He recounts pranks going back four centuries including Benjamin Franklin and Seattle's own Megan Jaspers from Sub Pop Records.

Arts & Entertainment
1:27 pm
Tue April 1, 2014

Making Masterpiece: Rebecca Eaton On The PBS Fave

Rebecca Eaton's book "Making Masterpiece."

Marcie Sillman talks with Rebecca Eaton, PBS Masterpiece's 25-year executive producer, about her book, "Making Masterpiece," which describes the lows of budget cuts and the highs of hits like Downton Abbey.

This interview originally aired on November 5, 2013.

Author Interview
12:49 pm
Tue April 1, 2014

Malcolm Gladwell: 'Why Do We Call David The Underdog?'

Writer Malcolm Gladwell waits in KUOW's green room before an interview with The Record's Ross Reynold's.
KUOW Photo/Bond Huberman

David and Goliath: the improbable victory, a one in a million outcome that never should have happened.

But New Yorker writer Malcolm Gladwell argues that diminutive David had the upper hand.

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Sports History
1:53 pm
Mon March 31, 2014

The Untold Story Of African American Baseball In Washington State

Credit Flickr Photo/gfpeck (CC BY-NC-ND)

Steve Scher talks with Chieko Phillips, exhibitions manager at the Northwest African American Museum, about its new exhibit, "Pitch Black: African American Baseball in Washington."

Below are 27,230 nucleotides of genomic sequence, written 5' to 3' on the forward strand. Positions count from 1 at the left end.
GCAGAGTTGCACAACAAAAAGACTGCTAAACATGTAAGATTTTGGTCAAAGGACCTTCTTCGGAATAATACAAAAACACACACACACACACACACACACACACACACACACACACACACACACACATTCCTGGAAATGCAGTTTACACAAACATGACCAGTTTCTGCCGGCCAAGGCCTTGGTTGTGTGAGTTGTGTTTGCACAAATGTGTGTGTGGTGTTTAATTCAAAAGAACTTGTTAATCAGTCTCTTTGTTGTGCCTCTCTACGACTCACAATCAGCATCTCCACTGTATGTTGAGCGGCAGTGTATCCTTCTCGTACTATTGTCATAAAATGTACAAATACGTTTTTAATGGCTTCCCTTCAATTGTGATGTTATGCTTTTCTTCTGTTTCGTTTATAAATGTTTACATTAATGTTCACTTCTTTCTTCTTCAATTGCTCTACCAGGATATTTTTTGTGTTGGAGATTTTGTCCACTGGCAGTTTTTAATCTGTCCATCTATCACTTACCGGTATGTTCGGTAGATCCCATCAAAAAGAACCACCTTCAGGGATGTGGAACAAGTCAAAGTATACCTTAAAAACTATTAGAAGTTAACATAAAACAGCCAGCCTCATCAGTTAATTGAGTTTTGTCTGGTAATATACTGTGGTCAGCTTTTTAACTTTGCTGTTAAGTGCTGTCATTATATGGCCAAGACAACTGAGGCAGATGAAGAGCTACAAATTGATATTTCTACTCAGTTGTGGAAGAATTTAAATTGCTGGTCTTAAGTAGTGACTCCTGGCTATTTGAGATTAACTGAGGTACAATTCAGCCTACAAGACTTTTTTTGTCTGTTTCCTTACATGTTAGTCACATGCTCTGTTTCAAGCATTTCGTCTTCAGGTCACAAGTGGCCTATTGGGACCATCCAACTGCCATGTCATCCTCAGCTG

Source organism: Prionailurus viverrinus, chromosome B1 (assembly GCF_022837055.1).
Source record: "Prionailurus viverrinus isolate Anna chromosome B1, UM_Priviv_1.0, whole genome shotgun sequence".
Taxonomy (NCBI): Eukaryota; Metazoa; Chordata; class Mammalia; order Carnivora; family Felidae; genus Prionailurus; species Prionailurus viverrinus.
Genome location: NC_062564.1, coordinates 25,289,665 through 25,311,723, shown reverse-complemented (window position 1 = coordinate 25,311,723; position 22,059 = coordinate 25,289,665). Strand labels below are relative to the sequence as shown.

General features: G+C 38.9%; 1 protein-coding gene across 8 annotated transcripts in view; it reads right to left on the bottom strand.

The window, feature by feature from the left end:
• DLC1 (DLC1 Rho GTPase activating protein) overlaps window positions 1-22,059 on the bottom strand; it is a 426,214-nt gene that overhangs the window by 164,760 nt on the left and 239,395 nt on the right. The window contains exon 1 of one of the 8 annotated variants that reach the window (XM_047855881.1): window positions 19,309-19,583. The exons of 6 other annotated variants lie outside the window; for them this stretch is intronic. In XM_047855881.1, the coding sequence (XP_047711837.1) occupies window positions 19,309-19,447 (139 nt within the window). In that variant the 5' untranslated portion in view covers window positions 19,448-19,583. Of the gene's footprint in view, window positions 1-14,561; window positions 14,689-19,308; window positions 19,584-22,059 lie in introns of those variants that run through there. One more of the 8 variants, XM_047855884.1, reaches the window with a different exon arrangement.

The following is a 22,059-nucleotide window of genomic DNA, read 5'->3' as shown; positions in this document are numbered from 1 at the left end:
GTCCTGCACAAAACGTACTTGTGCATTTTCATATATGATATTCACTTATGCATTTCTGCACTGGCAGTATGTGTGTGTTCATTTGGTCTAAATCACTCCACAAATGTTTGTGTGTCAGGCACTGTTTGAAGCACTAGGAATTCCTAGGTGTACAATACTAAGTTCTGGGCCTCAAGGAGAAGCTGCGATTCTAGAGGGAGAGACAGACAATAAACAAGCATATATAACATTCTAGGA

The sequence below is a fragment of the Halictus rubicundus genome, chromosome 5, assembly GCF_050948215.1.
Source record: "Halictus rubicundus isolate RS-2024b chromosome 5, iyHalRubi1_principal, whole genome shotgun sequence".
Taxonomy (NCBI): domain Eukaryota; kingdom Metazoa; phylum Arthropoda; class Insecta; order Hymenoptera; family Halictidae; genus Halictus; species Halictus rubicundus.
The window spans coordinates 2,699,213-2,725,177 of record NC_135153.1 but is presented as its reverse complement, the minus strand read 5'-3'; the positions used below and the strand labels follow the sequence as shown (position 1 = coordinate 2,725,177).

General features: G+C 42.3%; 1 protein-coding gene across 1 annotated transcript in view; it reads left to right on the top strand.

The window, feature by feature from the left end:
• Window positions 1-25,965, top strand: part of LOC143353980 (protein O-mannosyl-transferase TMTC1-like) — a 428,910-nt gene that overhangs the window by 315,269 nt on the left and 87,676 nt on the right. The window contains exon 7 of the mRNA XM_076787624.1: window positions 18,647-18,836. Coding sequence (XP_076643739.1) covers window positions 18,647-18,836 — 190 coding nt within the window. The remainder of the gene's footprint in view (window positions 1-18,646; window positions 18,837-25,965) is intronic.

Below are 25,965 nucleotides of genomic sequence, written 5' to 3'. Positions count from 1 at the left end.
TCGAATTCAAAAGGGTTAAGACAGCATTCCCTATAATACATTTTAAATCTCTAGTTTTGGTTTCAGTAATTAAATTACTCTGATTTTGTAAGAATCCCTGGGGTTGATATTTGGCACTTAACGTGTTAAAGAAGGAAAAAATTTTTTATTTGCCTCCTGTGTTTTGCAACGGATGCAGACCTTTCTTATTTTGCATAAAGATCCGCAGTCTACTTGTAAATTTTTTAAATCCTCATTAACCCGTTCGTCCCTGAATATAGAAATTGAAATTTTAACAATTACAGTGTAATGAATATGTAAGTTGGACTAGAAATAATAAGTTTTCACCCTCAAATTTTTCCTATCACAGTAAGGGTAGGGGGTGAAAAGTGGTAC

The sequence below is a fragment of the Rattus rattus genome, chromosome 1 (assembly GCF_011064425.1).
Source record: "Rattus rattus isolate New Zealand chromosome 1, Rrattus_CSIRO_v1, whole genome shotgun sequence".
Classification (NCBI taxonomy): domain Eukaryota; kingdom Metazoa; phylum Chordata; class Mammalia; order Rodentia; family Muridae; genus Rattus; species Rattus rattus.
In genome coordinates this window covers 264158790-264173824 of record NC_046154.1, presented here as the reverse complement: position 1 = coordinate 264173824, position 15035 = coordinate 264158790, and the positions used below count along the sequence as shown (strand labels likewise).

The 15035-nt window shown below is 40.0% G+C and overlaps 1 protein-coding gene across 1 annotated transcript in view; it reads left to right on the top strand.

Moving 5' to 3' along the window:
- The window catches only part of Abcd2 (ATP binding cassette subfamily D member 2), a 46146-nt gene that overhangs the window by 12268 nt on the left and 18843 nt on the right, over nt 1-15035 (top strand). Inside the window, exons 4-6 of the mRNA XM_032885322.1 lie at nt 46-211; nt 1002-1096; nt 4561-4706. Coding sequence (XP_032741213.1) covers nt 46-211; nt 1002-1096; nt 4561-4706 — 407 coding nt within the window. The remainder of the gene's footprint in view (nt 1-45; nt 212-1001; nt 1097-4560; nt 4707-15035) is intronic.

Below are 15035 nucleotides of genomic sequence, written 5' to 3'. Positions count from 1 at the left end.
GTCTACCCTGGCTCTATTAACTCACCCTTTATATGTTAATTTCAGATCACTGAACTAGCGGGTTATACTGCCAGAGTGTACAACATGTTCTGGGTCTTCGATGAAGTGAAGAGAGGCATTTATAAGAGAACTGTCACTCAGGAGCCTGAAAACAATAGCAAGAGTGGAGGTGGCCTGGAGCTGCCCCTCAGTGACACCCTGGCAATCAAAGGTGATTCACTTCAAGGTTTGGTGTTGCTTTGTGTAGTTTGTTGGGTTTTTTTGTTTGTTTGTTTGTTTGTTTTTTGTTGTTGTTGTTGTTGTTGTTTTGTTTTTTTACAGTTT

Pakistanis Celebrate Culture
1:41 pm
Mon March 31, 2014

Local Pakistanis Gather To Celebrate National Holiday

Kiran Shereyar prepares children for their song on Pakistan Day in Redmond
KUOW Photo/Naveed Alam

On March 22, the Seattle-area Pakistani community gathered to celebrate a day with historic significance in Pakistan.

The date, March 23, commemorates a 1940 meeting of Muslim leaders who pledged to create a separate homeland, a movement that resulted in modern-day Pakistan. It's now a national holiday in Pakistan.

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Gender Equality
11:11 am
Mon March 31, 2014

Jimmy Carter's Call To Action On Women's Rights In Seattle

Former U.S. President Jimmy Carter.
Credit KUOW Photo/Bond Huberman

David Hyde speaks with former President Jimmy Carter about growing up in Georgia, politics and his new book, "A Call To Action: Women, Religion, Violence, and Power."

Author Interview
10:31 am
Mon March 31, 2014

Actress Annabelle Gurwitch On Aging And Turning 50

Credit Annabelle Gurwitch's book, "I See You Made an Effort."

Marcie Sillman talks with author and actress Annabelle Gurwitch about aging in Hollywood and the tribulations of life at the edge of 50.